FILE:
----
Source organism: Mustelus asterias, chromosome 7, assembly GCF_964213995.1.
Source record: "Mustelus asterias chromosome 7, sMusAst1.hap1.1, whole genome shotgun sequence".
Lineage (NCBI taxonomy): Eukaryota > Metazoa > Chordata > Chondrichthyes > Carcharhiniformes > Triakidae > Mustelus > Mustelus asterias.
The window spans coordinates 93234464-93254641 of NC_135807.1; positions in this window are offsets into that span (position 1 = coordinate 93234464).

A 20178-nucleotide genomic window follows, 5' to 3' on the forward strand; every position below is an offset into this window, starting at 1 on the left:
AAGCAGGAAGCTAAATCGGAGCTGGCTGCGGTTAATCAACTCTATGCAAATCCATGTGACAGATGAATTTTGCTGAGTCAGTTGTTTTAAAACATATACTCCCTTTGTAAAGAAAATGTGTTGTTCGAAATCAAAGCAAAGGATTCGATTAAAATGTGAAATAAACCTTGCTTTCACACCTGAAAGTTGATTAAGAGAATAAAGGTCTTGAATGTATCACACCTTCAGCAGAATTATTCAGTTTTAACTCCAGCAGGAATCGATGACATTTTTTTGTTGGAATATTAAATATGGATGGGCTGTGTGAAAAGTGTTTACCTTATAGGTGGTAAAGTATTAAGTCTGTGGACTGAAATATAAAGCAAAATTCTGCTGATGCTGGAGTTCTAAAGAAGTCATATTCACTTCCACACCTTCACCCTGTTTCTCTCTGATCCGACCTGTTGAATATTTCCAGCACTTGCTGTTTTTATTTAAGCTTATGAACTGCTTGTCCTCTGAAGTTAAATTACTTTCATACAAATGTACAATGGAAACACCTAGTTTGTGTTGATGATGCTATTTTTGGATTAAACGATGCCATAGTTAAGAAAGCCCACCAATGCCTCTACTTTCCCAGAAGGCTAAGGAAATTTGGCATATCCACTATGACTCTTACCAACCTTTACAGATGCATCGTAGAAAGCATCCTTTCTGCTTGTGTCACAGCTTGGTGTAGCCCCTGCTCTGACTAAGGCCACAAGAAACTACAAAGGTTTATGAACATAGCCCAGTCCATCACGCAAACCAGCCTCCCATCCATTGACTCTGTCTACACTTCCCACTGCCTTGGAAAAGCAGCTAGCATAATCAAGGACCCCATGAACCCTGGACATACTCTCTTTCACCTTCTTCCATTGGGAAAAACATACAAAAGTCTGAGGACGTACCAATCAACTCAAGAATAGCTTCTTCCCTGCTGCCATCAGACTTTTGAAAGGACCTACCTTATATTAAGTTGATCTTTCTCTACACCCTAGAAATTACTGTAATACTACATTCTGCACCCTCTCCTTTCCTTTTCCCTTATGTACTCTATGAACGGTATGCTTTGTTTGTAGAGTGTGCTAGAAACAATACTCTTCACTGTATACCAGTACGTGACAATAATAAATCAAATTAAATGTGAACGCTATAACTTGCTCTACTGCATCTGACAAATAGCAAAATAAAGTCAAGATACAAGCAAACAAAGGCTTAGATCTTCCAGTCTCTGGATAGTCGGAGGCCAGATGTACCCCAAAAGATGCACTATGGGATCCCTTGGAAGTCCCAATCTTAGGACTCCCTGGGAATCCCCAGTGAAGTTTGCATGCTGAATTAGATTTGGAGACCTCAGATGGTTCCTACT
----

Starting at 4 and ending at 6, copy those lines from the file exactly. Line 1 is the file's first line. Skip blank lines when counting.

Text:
The window spans coordinates 93234464-93254641 of NC_135807.1; positions in this window are offsets into that span (position 1 = coordinate 93234464).

A 20178-nucleotide genomic window follows, 5' to 3' on the forward strand; every position below is an offset into this window, starting at 1 on the left:
AAGCAGGAAGCTAAATCGGAGCTGGCTGCGGTTAATCAACTCTATGCAAATCCATGTGACAGATGAATTTTGCTGAGTCAGTTGTTTTAAAACATATACTCCCTTTGTAAAGAAAATGTGTTGTTCGAAATCAAAGCAAAGGATTCGATTAAAATGTGAAATAAACCTTGCTTTCACACCTGAAAGTTGATTAAGAGAATAAAGGTCTTGAATGTATCACACCTTCAGCAGAATTATTCAGTTTTAACTCCAGCAGGAATCGATGACATTTTTTTGTTGGAATATTAAATATGGATGGGCTGTGTGAAAAGTGTTTACCTTATAGGTGGTAAAGTATTAAGTCTGTGGACTGAAATATAAAGCAAAATTCTGCTGATGCTGGAGTTCTAAAGAAGTCATATTCACTTCCACACCTTCACCCTGTTTCTCTCTGATCCGACCTGTTGAATATTTCCAGCACTTGCTGTTTTTATTTAAGCTTATGAACTGCTTGTCCTCTGAAGTTAAATTACTTTCATACAAATGTACAATGGAAACACCTAGTTTGTGTTGATGATGCTATTTTTGGATTAAACGATGCCATAGTTAAGAAAGCCCACCAATGCCTCTACTTTCCCAGAAGGCTAAGGAAATTTGGCATATCCACTATGACTCTTACCAACCTTTACAGATGCATCGTAGAAAGCATCCTTTCTGCTTGTGTCACAGCTTGGTGTAGCCCCTGCTCTGACTAAGGCCACAAGAAACTACAAAGGTTTATGAACATAGCCCAGTCCATCACGCAAACCAGCCTCCCATCCATTGACTCTGTCTACACTTCCCACTGCCTTGGAAAAGCAGCTAGCATAATCAAGGACCCCATGAACCCTGGACATACTCTCTTTCACCTTCTTCCATTGGGAAAAACATACAAAAGTCTGAGGACGTACCAATCAACTCAAGAATAGCTTCTTCCCTGCTGCCATCAGACTTTTGAAAGGACCTACCTTATATTAAGTTGATCTTTCTCTACACCCTAGAAATTACTGTAATACTACATTCTGCACCCTCTCCTTTCCTTTTCCCTTATGTACTCTATGAACGGTATGCTTTGTTTGTAGAGTGTGCTAGAAACAATACTCTTCACTGTATACCAGTACGTGACAATAATAAATCAAATTAAATGTGAACGCTATAACTTGCTCTACTGCATCTGACAAATAGCAAAATAAAGTCAAGATACAAGCAAACAAAGGCTTAGATCTTCCAGTCTCTGGATAGTCGGAGGCCAGATGTACCCCAAAAGATGCACTATGGGATCCCTTGGAAGTCCCAATCTTAGGACTCCCTGGGAATCCCCAGTGAAGTTTGCATGCTGAATTAGATTTGGAGACCTCAGATGGTTCCTACT